• Readability: The objective is to get final files that have the same meaning as the source files, are correct from grammar, spelling, and terminology standpoints, but whose style is not necessarily perfect.

For marketing content, “perfection” is clearly a must, but for technical manuals, “readability” can be deemed sufficient.

Thanks to the large number of projects we have been handling at e2f translations, an English to French single language vendor, we have been able to categorize them as “Good” or “Bad” from a production perspective. Unfortunately, we often had to wait until the post-mortem phase to know whether the project was “Good” or “Bad!”

The following are some of the characteristics of a “Good” project:

  • Source files have been written or edited for machine translation: either the source text was written in very simple and consistent language, with short sentences, straightforward word order and little redundancy, or the files have been processed through a “content cleaning software,” such as Acrolinx in order to achieve the same results.
  • The glossary is comprehensive and well translated, and the engine uses it in a systematic manner.
  • The project is large, it has been divided into batches and each batch is processed individually, after incorporation into the MT engine of final output from the previous batch.
  • Specific linguist feedback is incorporated into the engine (fine-tuning of grammar rules, updates to the glossary, etc.), and the linguist is financially rewarded for this step.

When all of the above is true, the linguist feels involved and the quality of the output increases throughout the project, along with the productivity and happiness of the linguist!

In “Bad” projects, the opposite happens:

  • Source files are poorly written, terminology is inconsistent, sentences are long, grammar is awkward, etc.
  • The glossary is too small or inadequate and/or it’s not being used consistently by the engine.
  • Even though the project is large, the machine translation engine has been run only once at the onset.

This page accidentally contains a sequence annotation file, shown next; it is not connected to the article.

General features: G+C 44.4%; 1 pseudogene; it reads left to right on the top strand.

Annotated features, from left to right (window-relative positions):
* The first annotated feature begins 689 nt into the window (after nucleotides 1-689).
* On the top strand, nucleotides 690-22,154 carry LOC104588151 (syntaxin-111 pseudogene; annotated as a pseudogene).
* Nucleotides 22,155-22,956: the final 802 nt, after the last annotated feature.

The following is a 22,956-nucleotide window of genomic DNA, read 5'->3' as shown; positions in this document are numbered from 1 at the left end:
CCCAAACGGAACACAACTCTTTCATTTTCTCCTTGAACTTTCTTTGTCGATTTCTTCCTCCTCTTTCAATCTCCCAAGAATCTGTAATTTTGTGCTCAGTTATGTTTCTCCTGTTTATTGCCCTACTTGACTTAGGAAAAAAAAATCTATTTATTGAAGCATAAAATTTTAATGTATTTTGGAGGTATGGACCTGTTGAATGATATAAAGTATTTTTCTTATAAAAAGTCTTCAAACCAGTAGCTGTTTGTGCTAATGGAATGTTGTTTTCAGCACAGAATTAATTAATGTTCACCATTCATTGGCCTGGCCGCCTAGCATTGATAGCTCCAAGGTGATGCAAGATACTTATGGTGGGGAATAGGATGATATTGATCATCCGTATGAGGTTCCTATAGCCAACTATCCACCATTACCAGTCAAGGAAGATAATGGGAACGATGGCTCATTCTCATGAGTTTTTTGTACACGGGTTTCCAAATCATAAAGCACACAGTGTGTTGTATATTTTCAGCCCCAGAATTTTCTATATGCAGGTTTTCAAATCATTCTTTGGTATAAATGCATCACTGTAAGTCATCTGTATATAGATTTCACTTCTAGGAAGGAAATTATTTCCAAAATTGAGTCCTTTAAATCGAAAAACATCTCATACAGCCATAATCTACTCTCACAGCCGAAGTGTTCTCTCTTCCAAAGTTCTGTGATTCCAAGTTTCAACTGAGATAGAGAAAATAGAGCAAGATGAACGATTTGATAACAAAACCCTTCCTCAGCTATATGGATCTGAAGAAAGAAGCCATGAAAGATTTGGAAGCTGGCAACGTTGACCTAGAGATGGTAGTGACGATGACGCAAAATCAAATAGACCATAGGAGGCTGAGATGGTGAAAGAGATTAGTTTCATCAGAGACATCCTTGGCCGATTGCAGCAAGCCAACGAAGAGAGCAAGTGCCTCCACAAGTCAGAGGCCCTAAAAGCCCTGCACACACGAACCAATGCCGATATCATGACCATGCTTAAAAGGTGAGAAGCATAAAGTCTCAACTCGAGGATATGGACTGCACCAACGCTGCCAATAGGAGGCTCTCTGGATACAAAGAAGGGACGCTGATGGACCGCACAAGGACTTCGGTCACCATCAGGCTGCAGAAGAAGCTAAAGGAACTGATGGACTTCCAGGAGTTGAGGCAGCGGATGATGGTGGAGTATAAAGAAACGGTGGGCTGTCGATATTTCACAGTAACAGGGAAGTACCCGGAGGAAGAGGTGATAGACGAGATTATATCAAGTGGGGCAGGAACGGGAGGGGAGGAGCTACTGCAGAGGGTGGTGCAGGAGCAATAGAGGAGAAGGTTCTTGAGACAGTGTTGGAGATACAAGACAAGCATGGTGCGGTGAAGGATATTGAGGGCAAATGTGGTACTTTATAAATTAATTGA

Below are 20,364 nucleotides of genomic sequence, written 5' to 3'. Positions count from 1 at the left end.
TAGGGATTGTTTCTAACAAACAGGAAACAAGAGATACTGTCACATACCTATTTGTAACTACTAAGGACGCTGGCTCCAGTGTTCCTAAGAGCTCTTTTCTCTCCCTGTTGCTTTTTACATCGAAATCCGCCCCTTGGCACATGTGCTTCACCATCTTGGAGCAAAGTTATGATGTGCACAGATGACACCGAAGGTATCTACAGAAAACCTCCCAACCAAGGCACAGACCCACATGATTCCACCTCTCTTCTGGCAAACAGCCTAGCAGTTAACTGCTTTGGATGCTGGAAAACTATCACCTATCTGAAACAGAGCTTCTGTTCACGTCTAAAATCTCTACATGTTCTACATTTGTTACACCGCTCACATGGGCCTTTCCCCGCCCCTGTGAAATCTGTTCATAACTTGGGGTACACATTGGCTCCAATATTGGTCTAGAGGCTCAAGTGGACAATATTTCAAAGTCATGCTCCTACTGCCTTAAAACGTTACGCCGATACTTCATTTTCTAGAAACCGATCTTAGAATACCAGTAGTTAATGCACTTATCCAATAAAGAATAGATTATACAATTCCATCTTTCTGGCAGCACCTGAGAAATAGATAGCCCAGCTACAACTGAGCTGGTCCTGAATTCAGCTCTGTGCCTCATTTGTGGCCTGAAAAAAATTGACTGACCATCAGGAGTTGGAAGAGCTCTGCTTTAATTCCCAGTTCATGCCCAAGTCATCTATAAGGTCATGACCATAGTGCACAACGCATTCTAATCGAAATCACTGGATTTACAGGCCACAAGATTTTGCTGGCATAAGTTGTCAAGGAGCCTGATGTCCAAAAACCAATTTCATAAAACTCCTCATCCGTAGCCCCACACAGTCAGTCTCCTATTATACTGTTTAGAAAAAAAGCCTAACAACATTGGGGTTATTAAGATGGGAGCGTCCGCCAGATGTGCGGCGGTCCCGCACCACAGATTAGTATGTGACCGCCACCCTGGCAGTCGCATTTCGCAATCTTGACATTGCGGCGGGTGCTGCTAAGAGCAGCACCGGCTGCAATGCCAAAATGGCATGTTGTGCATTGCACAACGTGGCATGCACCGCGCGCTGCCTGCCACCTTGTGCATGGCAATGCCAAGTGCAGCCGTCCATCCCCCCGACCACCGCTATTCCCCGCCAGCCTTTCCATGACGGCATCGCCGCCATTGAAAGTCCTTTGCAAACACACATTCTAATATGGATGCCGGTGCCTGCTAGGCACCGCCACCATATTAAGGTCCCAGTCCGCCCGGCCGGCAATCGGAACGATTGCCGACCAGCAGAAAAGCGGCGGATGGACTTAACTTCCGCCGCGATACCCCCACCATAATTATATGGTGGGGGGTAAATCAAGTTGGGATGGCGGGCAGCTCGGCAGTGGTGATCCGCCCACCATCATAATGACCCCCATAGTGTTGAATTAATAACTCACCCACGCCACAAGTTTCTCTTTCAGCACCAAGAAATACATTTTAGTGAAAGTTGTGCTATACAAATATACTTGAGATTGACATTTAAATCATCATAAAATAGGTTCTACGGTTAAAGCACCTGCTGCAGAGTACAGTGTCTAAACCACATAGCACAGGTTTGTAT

In this type of project, the linguist gets increasingly frustrated as the same mistakes have to be corrected over and over again, while the overall productivity remains unchanged.

In order to increase productivity while editing MT output, we have found that it is best to abide by the following rules:

  • Read the sentence in the target language first:
    • If the sentence is very long, erase it and translate from scratch (the longer the sentence, the more likely it is that the engine will have made a large number of mistakes and that it will be faster to start over).
    • If the sentence is short but does not make sense, erase it and translate from scratch (if you are going to change most of the words, you might as well start over).
    • Otherwise, read the source text and edit the target text, as little as possible.
  • Don’t overcorrect for styles and synonyms.

To summarize, the best advice we can give to freelance translators willing to take the plunge into MT post-editing is:

  • Clarify expectations at the project onset (so you don’t end up getting paid for “Readable” quality while providing “Perfect” quality).
  • Look for “Good” projects and stay away from “Bad” projects, unless you would rather feel frustrated than involved!
  • Use best post-editing practices to increase your productivity.
  • Finally, calculate your productivity and adapt your rate accordingly!

Very similar advice can be applied to standard translation projects, which proves that MT engines are just another tool and not the revolution some linguists are scared about!

This post is an excerpt of the article published in GALAxy newsletter.